Karelia Suite, by Sibelius. Huge applause accompanied the
opening chords as the stomping nature of their arrangement moved
the feet and caused the hands to clap.
Messrs Jackson and Davison left the stage at this point, vowing
to return later, as the road crew rolled the Grand Piano onto
the centre of the stage and to rapturous applause. As the audience
hushed, Keith Emerson, played two solo passages - apologies here
for any lack of accuracy on my part, however neither track was
introduced. I believe the tracks were Vagrant segue Out
Going Tide and the second, more familiar piece Creole Dance
- all of which are featured on the Emerson
Plays Emerson CD. The extended versions of these pieces were
played superbly and in Keith's own inimitable style. This was followed
by much shaking of the wrists, from Keith, at the end of each
piece - presumably to pump the blood back into the fingers.
The piano was removed from the stage as Keith Emerson asked for
a few moments to select a few patches on his keyboard set-up.
Enter the stage Dave Kilminster, Peter Riley [drums] and Phil
Williams [bass], and as Emerson finishes these changes he a speaks
- "we are gonna give you Tarkus". This was indeed a special
treat and gratefully appreciated by the crowd. The musicianship
was exemplary, from both Riley and Williams. Nice (forgive the
pun!) touches from Dave Kilminster as he played the vocal melodies
on the guitar, which I thought were very effective. The playing
throughout was crisp and had all the hallmarks of being well rehearsed.
Although, I did note, that Phil Williams had the score to
hand, so if he was unsure of the parts, which I doubt, my hat
goes off to him, for his reading skills. A final note of praise
would be to Dave, for his excellent vocal rendition of Epitaph,
accompanied by only an acoustic guitar. Even the delay on the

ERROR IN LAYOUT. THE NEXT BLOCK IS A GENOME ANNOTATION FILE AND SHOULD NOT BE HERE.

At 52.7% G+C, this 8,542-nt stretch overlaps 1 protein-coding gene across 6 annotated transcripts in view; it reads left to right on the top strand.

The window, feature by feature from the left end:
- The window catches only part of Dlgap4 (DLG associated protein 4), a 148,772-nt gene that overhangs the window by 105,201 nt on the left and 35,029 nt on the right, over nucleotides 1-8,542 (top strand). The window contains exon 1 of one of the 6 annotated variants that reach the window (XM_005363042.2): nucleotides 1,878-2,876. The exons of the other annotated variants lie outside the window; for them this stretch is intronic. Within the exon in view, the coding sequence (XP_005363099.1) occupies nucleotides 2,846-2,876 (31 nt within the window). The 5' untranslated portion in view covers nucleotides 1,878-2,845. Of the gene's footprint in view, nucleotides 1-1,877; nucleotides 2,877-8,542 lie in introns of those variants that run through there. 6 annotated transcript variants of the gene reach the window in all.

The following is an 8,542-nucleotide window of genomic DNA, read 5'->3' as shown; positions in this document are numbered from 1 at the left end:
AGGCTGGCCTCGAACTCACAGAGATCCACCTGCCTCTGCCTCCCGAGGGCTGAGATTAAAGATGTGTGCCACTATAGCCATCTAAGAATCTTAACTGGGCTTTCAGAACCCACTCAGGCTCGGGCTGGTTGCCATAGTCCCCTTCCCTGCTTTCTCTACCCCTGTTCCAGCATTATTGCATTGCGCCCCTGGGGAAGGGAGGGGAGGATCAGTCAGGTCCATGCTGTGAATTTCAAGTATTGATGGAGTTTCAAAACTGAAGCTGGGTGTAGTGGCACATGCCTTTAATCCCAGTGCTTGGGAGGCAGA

voice was correct - Greg Lake would be hard pushed not to be impressed.
The second of the ELP tracks was Aaron Copeland's, Hoedown
played at a fairly vigorous pace - the main theme being alternated
between the keyboard and the guitar. Both musicians executing
their parts with great panache, although when the parts were played
together it was slightly less convincing. But who am I to quibble! By this
juncture the band were "cooking on gas", and the audience were definitely
And now, to the show that must finally end - a return to Fanfare
for the Common Man, this time in its more familiar format.
All the musicians gathered together for the grand finale as the
keyboards start that very familiar bass riff. Both Davison and
Riley played solidly together and the middle, alternating drum
solo was magical. Not one for drum solos, in the main, however
here a rhythmic balance was sustained throughout, making it more
interesting and allowing each of the drummers the freedom to improvise.
Only one encore for the evening, but as most of the tracks touched
the ten minute plus mark, we should not be greedy. Surprisingly,
not the much hailed Rondo, but in fact Honky Tonk Train Blues
concluded the proceedings and again all the musicians were present on stage for the last number. A general air of good humour had prevailed throughout the evening, the band obviously
enjoying the whole experience.
Prior to the concert, I had purchased and borrowed the albums,
to acquaint myself with some of The Nice's music. However the
recordings on the albums, some nearly 35 years old, did not do
justice to what was played on this night. Truly a memorable evening
- my only hope is that, spurred on by the obvious delight and
enthusiasm of the capacity audience, that these all too brief
shows, be repeated. It would be a shame if the opportunity to
capture this music was only confined to those who were able to
get to one of these four concerts. Should Keith Emerson and The Nice
tour again - do not miss your chance! Finally, I did notice a
number of recording microphones strategically placed, (presumably
to capture the audience reaction), so perhaps a live album may
She Belongs to Me
The Cry of Eugene
Hang on to a Dream
Daddy Where Did I Come From
Intermezzo from "Karelia Suite"
Keith Emerson - Acoustic Piano Interlude
Fanfare for the Common Man
Honky Tonk Train Blues